Re: Impression from the Albrecht photos


The varnish used on passenger equipment was like that used in marine applications, because passenger cars got washed frequently. Such washing could be hard on paint but a few coats of varnish over it would hold up and the finish would look reasonably well after many washings. Some roads like B&O (until in its death throes in the fangs of the Chessie cat) repainted their passenger cars as often as every 4 to 5 years to assure a fresh appearance.

And yes, back in the day, presenting shiny and clean cars to the traveling public was deemed better by the company brass than putting out something dull and dirty for them to board. But that is for the passenger list. Not STMFC.

However in a few instances, such varnish was also used on some freight cars - especially those painted light colors such as white, yellow or orange. These colors tended to chalk out and wear off rather quickly.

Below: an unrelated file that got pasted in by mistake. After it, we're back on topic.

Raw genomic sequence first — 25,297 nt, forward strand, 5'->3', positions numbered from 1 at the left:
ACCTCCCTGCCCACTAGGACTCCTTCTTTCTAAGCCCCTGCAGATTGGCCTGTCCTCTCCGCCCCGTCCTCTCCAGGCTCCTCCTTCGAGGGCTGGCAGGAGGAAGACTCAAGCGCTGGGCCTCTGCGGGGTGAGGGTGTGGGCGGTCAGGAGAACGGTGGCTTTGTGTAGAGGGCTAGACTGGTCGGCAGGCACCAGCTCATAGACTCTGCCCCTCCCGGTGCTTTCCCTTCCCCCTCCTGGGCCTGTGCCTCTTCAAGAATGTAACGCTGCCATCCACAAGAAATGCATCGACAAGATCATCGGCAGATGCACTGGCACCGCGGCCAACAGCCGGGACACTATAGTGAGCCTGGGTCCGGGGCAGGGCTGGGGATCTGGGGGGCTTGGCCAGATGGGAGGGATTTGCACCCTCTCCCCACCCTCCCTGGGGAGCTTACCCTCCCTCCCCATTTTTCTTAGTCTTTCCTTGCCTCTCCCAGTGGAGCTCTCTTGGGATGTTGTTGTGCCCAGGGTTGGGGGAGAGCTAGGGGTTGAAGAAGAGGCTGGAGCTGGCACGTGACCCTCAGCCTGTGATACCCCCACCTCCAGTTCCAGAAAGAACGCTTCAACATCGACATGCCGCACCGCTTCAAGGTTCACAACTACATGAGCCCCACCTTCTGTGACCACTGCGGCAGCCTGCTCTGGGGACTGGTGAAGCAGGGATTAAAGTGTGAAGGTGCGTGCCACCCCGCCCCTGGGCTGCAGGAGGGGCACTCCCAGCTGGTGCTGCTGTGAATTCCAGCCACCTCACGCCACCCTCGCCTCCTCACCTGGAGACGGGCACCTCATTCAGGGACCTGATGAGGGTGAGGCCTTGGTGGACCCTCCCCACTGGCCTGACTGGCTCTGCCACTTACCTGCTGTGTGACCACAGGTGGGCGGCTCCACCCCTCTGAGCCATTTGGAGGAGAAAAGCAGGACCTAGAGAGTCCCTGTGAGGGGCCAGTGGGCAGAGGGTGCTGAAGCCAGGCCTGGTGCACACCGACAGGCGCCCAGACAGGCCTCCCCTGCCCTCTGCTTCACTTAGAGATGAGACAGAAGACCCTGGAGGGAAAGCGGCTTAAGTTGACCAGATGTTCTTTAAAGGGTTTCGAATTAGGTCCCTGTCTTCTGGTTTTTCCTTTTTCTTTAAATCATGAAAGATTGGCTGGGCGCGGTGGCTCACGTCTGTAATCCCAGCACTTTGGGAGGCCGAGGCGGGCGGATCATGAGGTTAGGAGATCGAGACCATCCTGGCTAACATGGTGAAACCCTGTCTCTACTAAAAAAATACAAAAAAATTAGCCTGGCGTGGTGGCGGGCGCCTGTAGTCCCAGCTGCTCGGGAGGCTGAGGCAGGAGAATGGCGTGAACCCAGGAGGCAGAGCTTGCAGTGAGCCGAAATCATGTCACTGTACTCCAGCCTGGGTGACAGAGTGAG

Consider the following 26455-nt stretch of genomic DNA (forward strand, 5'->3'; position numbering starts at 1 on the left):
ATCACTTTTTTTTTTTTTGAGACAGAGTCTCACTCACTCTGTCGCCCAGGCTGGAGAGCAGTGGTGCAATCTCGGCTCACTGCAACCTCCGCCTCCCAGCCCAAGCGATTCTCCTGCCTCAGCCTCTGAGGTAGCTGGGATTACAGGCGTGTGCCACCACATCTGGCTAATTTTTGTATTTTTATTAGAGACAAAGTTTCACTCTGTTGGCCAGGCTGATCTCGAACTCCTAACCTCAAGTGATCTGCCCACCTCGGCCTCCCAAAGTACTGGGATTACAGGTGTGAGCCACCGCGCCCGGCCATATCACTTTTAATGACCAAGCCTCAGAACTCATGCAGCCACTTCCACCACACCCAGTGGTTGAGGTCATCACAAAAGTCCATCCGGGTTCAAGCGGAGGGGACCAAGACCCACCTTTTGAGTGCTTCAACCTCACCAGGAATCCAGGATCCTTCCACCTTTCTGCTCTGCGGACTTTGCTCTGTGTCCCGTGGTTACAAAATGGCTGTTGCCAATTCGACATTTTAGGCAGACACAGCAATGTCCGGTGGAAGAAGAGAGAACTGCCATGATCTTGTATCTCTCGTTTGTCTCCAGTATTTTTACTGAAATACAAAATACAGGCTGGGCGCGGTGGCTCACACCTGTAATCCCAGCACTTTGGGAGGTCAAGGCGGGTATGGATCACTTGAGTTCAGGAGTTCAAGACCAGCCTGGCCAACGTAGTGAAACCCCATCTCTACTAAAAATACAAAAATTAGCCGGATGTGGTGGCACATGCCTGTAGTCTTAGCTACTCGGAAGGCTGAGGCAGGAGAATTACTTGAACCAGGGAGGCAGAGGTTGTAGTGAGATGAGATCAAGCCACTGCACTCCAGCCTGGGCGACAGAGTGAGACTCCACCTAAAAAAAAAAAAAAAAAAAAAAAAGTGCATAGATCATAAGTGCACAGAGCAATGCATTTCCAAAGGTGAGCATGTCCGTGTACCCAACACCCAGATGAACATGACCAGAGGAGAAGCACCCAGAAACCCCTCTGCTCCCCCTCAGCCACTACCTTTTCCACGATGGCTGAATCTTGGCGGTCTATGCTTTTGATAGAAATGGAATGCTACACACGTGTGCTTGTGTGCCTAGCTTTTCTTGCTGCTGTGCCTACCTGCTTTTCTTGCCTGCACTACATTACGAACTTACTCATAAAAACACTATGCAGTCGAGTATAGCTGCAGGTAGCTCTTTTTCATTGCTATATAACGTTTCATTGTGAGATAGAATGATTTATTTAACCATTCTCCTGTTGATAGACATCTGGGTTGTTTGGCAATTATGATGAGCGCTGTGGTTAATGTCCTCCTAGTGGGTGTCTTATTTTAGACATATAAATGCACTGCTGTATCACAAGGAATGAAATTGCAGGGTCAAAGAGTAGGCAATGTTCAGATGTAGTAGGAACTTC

Paint was usually mixed and made on site at the railroad car shops and applied by brush. Quality and color could and did vary from shop to shop. The use of sprayers to apply paint also faced an up-hill battle on a number of railroads holding to older ways, preferring the brush and their own home-made paints. Spraying paint was looked upon as wasteful.

Modern paint formulations specifically for spraying were developed during the 1930s. They also greatly reduced the chalk-out and fading issue as well as provided more consistent color and quality for the roads willing to pay more for such factory-mixed paint. And most did, during and after WW II.

Ed Bommer

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